From one company to another, you will be hard-pressed to find similar reporting or organizational structures. They always differ greatly. However, in the past few years, many companies have moved to a more focused approach when it comes to their organizational structure, especially regarding front-office roles, back-office roles, and shared-service functions. We can see this trend in areas like finance, HR, and operations.
Typically, front-office roles are those that regularly meet with the company’s external customers or with internal customers from customer-facing teams. That means back-office roles typically stay internal. However, we shouldn’t ignore the importance of these “hidden” roles in engaging with customers and the positive impact they can create. Let’s take a look at a few reasons for this.
Exchanging best practices
When two professionals have the opportunity to meet, they can discuss their business processes and learn from one other. They can talk about which processes or process steps work well for them and which do not. During an exchange on best practices, both of the professionals and their organizations can be enriched by these shared topics.
Expanding professional networks
Every professional should continually build and expand her or his professional network. There are several ways this can be done, such as becoming a member of professional associations, attending industry conferences, participating on social media, etc. For professionals in the 21st century, these things have become expectations. Another great way to expand your network is meeting with peers from customer organizations. Since the two companies already have an established relationship, this is also a good starting point and basis for building peer-to-peer relationships.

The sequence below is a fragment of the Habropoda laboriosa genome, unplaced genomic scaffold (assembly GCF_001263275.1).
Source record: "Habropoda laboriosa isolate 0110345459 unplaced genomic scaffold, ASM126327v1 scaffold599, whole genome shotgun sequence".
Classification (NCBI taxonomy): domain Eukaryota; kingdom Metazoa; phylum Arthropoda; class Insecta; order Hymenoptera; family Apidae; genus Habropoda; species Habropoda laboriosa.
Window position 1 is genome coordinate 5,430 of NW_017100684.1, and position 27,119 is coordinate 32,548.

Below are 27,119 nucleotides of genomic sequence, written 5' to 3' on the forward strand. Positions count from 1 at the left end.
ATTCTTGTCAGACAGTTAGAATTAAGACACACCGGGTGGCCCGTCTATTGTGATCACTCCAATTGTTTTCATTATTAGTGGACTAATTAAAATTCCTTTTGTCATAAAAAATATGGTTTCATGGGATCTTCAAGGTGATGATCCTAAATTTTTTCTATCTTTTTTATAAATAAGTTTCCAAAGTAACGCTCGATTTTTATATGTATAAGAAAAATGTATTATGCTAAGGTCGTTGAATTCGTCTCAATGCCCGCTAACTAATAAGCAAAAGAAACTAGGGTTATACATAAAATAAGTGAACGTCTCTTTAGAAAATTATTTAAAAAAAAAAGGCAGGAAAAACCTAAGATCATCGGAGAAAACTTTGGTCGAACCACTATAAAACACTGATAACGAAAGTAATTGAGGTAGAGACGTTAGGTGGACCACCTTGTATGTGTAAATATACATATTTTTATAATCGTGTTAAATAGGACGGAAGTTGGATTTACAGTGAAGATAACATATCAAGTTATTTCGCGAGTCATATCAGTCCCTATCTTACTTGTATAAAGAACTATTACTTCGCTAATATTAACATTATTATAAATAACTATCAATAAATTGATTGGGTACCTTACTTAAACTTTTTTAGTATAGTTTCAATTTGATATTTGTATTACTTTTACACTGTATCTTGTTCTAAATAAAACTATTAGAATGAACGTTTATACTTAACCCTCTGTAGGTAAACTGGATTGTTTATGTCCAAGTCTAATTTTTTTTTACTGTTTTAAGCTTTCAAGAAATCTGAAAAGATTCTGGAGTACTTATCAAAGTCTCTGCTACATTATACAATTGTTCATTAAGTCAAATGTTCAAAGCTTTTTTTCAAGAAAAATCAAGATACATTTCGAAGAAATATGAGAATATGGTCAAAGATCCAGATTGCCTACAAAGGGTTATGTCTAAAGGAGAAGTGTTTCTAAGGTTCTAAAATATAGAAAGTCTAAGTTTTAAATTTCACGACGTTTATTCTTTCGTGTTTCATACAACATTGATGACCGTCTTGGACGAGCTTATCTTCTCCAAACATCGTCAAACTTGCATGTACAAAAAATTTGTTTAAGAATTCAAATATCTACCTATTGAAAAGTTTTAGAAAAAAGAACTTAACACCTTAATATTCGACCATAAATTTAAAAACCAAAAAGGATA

Helping the sales cycle
Peer-to-peer exchange also helps the organization’s sales cycle. A peer-to-peer exchange helps build trust and adds communication and interaction channels between the two organizations and supports the organization’s brand and product awareness. This makes a back-office professional a good candidate to indirectly aid the sales cycle.
Getting outside the comfort zone
As back-office professionals’ jobs are internally focused, meeting with peers from external customers can be a very good learning experience. This, in turn, will pull them outside their comfort zone and be an excellent opportunity for personal and professional growth.
All in all, there are many benefits to breaking the strict norms that companies have abided by over the past few decades. The times are changing, and now is the time to start redefining the ways different roles in a company interact with one another and with customers.
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